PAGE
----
Book: Introduction to 64 Bit Intel Assembly Language Programming for Linux
The Intel CPU architecture has evolved over 3 decades from a 1 6 bit
CPU with no memory protection, through a period with 32 bit processors
with sophisticated architectures into the current series of processors which
support all the old modes of operation in addition to a greatly expanded
64 bit mode of operation. Assembly textbooks tend to focus on the history
and generally conclude with a discussion on the 32 bit mode. Students are
introduced to the concepts of 1 6 bit CPUs with segment registers allowing
access to 1 megabyte of internal memory. This is an unnecessary focus
on the past.
With the x86-64 architecture there is almost a complete departure
from the past. Segment registers are essentially obsolete and more register
usage is completely general purpose, with the glaring exception of
the repeat-string loops which use specific registers and have no operands.
Both these changes contribute to simpler assembly language programmmg.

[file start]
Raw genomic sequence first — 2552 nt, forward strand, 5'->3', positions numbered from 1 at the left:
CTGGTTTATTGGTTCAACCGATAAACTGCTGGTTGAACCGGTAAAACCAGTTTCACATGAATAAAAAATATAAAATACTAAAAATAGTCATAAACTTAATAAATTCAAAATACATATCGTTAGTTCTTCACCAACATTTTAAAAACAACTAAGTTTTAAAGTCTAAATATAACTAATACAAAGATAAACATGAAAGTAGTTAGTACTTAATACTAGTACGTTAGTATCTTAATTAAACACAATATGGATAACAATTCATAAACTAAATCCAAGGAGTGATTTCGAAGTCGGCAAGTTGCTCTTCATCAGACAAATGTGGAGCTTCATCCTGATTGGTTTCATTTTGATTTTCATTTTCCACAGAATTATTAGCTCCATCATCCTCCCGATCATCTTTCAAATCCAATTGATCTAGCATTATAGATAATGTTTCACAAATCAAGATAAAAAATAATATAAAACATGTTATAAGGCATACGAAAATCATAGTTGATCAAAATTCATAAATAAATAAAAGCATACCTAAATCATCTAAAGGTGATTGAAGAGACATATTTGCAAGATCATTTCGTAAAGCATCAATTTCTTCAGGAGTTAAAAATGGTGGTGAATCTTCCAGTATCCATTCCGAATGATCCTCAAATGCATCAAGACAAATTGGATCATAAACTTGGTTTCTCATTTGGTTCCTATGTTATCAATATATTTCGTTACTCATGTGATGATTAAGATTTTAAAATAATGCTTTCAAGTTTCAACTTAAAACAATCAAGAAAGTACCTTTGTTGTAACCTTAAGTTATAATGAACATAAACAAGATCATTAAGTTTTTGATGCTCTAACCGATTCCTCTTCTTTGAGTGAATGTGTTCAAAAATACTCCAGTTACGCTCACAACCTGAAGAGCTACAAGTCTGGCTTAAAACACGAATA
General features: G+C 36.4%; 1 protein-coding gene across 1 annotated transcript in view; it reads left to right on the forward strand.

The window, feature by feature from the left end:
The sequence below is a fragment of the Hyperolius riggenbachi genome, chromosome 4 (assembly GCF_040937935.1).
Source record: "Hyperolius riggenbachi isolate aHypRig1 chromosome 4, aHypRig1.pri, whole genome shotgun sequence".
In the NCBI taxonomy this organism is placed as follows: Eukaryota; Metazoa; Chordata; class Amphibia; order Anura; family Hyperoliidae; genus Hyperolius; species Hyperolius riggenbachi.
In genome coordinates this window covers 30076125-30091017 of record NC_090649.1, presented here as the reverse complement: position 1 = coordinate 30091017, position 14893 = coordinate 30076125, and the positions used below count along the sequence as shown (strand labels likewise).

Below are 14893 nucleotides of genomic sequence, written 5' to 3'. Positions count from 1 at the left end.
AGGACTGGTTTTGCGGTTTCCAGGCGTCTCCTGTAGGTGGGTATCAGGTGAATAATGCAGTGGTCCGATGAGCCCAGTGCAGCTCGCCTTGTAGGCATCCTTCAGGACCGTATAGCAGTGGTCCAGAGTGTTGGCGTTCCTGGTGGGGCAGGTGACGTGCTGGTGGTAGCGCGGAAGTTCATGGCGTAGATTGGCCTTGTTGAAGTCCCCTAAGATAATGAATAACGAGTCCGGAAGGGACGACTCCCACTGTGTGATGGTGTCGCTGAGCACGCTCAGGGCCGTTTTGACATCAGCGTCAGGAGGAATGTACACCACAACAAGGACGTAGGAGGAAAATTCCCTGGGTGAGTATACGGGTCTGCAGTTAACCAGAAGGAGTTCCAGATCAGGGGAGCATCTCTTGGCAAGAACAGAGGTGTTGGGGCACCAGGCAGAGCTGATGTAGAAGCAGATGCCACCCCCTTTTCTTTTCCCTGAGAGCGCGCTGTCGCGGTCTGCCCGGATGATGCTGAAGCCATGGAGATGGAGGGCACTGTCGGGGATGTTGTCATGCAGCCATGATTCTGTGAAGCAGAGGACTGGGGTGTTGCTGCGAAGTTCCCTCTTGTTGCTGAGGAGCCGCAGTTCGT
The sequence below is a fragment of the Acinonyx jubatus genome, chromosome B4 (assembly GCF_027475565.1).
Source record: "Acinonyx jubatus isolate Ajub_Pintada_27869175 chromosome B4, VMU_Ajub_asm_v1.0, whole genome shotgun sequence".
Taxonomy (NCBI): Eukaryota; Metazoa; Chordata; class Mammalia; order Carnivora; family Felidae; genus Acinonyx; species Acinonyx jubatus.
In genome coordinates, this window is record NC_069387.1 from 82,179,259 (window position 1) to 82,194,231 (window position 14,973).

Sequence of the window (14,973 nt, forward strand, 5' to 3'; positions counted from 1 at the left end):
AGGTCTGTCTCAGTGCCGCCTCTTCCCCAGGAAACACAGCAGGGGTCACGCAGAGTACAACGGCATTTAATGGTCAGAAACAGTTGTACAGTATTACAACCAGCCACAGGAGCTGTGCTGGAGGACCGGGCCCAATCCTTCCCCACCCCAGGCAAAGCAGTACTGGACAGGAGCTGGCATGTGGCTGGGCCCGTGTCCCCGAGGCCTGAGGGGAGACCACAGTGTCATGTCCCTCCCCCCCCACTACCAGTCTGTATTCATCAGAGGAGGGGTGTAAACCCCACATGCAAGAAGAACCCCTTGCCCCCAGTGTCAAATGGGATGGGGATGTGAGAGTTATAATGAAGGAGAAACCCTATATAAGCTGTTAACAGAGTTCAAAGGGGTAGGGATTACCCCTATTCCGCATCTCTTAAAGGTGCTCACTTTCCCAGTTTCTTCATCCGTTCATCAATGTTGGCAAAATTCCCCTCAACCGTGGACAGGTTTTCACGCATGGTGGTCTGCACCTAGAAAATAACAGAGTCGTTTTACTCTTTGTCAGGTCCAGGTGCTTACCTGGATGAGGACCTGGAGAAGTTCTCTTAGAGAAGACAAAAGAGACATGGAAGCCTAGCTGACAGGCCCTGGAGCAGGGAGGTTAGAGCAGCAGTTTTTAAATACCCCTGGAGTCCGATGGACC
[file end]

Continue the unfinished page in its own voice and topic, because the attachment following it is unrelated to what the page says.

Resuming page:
This book is an assembly language programming textbook introducing programmers to 64 bit Intel assembly language. The book is intended as a first assembly language book for programmers experienced in high level programming in a language like C or C++. The assembly programming is performed using the yasm assembler (much like the nasm assembler) under the Linux operating system. The book primarily teaches how to write assembly code compatible with C programs. The reader will learn to call C functions from assembly language and to call assembly functions from C in addition to writing complete programs in assembly language. The gcc compiler is used for C programming. The book starts early emphasizing using the gdb debugger to debug programs. Being able to single-step assembly programs is critical in learning assembly programming. Highlights of the book include doing input/output programming using the Linux system calls and the C library, implementing data structures in assembly language and high performance assembly language programming. A companion web site has a collection of PDF slides which instructors can use for in-class presentations and source code for sample programs. Early chapters of the book rely on using the debugger to observe program behavior. After a chapter on functions, the user is prepared to use printf and scanf from the C library to perform I/O. The chapter on data structures covers singly linked lists, doubly linked circular lists, hash tables and binary trees. Test programs are presented for all these data structures. There is a chapter on optimization techniques and 3 chapters on specific optimizations. One chapter covers how to efficiently count the 1 bits in an array with the most efficient version using the recently-introduced popcnt instruction. Another chapter covers using SSE instructions to create an efficient implementation of the Sobel filtering algorithm. The final high performance programming chapter discusses computing correlation between data in 2 arrays. There is an AVX implementation which achieves 20.5 GFLOPs on a single core of a Core i7 CPU.